Comparison of Pascal and C

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Template:ProgLangCompare The computer programming languages C and Pascal are often compared[1] to each other, sometimes heatedly, probably because the languages have similar times of origin, influences, and purposes, and so represent two philosophical approaches to a similar need. Both were used to design (and compile) their own compilers early in their lifetimes, and both were established and popular during the formative years of the microcomputer age.

Both C and Pascal are quite old languages. An original Pascal definition appeared in 1969 and a first compiler in 1970, the first version of C a few years later, around 1972. Both are arguably descendants of the ALGOL language series.

Algol introduced so-called structured programming, where programs are constructed of single entry and single exit constructs such as if, while, for, case, and so on. Furthermore, only expression syntaxes were (more or less) systematically described before Algol, which defined the entire language syntax in terms of a recursive grammar (BNF). This tended to make the language more general and regular.

Pascal stems directly from Algol-W, while it shared some new ideas with Algol 68. The C language is more indirectly related to Algol, originally through B, BCPL, and CPL, and later through Algol 68 (struct, union etc) and also Pascal (enumerations, const, typedef, booleans). Some Pascal dialects also incorporated characteristics from C.

Some later versions of the languages have become quite similar, especially types and data structuring possibilities, but also control structures and general layout are (very) roughly equivalent. The most important remaining differences concerns declaration syntax, expression evaluation, nested procedures, sets, and modular programming (separate compilation). However, this document covers only the original definitions of the language and not the endless series of new standards, dialects and other additions to both languages.

What is documented here is the Pascal of Niklaus Wirth, as standardized as ISO 7185 in 1982. The C documented is the language of Brian W. Kernighan and Dennis M. Ritchie, as standardized in 1989. The reason is that these versions both represent the mature versions of the language, and also because they are the closest in time. Certainly people may decry the lack of C99 (the later C standard) features, but that would leave us comparing an old Pascal to an ever changing new C standard. The same comment applies to the various new dialects of Pascal. This article does not cover comparisons with these.

Contents

Syntax

Syntactically, Pascal is much more Algol-like than C. English keywords are retained where C uses punctuation symbols — Pascal has and, or, and mod where C uses &&, ||, and % for example. However, C is actually more Algol-like than Pascal regarding (simple) declarations, retaining the type-name variable-name syntax which Pascal abandoned to allow for (easily read) complex type expressions and a better perceived clarity in educational situations.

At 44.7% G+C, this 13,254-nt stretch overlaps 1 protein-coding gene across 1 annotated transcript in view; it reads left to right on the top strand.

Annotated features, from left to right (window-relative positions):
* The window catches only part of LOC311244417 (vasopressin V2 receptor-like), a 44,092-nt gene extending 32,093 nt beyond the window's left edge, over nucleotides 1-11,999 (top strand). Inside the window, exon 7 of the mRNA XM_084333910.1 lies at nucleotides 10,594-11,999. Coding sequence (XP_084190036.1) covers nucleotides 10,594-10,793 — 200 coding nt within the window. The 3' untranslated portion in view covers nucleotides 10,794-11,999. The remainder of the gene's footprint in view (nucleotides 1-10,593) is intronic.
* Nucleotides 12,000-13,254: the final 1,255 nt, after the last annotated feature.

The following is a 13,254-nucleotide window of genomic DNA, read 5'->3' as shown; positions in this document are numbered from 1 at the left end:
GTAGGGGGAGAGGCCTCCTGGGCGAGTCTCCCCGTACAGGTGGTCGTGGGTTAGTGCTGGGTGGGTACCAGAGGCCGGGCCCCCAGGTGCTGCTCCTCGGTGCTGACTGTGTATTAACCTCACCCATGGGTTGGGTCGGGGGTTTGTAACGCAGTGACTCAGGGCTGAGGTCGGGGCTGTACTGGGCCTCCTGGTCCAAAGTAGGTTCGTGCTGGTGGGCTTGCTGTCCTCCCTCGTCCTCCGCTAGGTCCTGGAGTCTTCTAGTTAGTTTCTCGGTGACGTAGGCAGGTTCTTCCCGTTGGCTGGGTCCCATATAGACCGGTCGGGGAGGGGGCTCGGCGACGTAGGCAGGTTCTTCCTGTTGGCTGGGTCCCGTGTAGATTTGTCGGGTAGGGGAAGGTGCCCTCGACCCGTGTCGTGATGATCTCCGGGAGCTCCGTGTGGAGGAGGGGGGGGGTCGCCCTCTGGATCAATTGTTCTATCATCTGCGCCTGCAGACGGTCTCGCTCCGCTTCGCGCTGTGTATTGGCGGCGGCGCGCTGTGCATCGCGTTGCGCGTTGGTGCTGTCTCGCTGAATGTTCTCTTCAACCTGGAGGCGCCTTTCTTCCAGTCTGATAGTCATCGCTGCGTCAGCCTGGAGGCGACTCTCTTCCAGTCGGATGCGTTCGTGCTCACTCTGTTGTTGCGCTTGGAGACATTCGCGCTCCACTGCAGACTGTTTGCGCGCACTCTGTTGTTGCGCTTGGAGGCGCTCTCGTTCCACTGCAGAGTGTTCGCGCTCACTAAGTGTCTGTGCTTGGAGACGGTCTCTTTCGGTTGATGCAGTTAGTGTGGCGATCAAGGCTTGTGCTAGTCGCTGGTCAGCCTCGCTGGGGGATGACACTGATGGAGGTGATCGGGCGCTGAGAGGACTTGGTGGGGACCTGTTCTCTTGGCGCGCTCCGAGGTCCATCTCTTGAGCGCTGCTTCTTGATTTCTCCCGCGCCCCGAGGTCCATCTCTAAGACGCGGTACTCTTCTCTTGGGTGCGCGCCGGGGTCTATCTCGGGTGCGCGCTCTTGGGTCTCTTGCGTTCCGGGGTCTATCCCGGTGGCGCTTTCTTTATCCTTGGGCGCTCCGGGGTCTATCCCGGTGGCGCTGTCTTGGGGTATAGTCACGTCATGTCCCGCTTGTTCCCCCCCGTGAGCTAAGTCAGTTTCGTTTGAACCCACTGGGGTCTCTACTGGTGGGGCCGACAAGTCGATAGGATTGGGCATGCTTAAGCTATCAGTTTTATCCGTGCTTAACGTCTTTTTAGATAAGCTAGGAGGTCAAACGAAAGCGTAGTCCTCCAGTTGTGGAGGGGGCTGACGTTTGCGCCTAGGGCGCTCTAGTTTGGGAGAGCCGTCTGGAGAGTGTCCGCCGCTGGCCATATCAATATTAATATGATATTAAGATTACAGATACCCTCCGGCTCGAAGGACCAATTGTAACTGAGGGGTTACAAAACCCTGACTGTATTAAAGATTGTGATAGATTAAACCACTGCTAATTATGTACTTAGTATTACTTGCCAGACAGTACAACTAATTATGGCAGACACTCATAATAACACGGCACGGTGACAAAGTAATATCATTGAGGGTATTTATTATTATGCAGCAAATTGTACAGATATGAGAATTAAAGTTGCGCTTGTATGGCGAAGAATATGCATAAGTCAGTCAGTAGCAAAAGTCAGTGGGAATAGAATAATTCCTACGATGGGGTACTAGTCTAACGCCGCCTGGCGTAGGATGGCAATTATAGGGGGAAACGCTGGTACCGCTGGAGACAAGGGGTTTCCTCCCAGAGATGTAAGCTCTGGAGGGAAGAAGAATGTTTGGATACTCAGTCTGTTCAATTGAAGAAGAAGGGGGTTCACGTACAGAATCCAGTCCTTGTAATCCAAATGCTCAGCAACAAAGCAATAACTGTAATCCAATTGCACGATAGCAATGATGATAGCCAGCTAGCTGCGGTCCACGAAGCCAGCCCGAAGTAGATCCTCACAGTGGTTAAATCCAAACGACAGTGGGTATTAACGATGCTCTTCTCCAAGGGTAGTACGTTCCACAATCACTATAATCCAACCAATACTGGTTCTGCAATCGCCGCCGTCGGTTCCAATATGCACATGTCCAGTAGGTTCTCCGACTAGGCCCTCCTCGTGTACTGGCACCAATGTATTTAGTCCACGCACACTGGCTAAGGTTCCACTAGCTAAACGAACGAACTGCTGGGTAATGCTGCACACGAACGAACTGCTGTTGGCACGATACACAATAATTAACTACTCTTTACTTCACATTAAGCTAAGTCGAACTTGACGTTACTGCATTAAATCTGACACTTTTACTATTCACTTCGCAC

Semicolon use

Another, more subtle, difference is the role of the semicolon. In Pascal semicolons separate individual statements within a compound statement whereas they terminate the statement in C. They are also syntactically part of the statement itself in C (transforming an expression into a statement). This difference manifests itself primarily in two situations:

  • there can never be a semicolon directly before else in Pascal whereas it is mandatory in C (unless a block statement is used)
  • the last statement before an end is not required to be followed by a semicolon

Some programmers nevertheless put a semicolon on the last line before end, thereby formally inserting an empty statement. This is discouraged by a few educators, worried that it may confuse students' perception of the formal role of the semicolon in Pascal.

Comments

In traditional C, there are only /* block comments */.

In traditional Pascal, there are { block comments } and (* block comments *).

Identifiers and keywords

C and Pascal differ in their interpretation of upper and lower case. C is case sensitive while Pascal is not, thus MyLabel and mylabel are distinct names in C but identical in Pascal (which may cause problems if object files from the two languages are linked together). In both languages, identifiers consist of letters and digits, with the rule that the first character may not be a digit. Many later Pascal implementations allow underscores in identifiers (as defined in ISO Extended Pascal). In C, the underscore traditionally counts as a letter, so even _abc is a valid name. Names with a leading underscore are often used to differentiate special system identifiers in C, and certain Pascal systems use this convention as well.

Both C and Pascal use keywords (words reserved for use by the language itself). Examples are if, while, const, for and goto, which are keywords that happen to be common to both languages. In C, the basic built-in type names are also keywords (e.g. int, char) or combinations of keywords (e.g. unsigned char), while in Pascal the built-in type names are predefined normal identifiers.

Definitions, declarations, and blocks

In Pascal, procedure definitions start with keywords procedure or function and type definitions with type. In C, function definitions are determined by syntactical context while type definitions use the keyword typedef. Both languages use a mix of keywords and punctuation for definitions of complex types; for instance, arrays are defined by the keyword array in Pascal and by punctuation in C, while enumerations are defined by the keyword enum in C but by punctuation in Pascal.

In Pascal functions, begin and end delimit a block of statements (proper), while C functions use "{" and "}" to delimit a block of statements optionally preceded by declarations. C (prior to C99) strictly defines that any declarations must occur before the statements within a particular block but allows blocks to appear within blocks, which is a way to go around this. Pascal is strict that declarations must occur before statements, but allows definitions of types and functions - not only variable declarations - to be encapsulated by function definitions to any level of depth.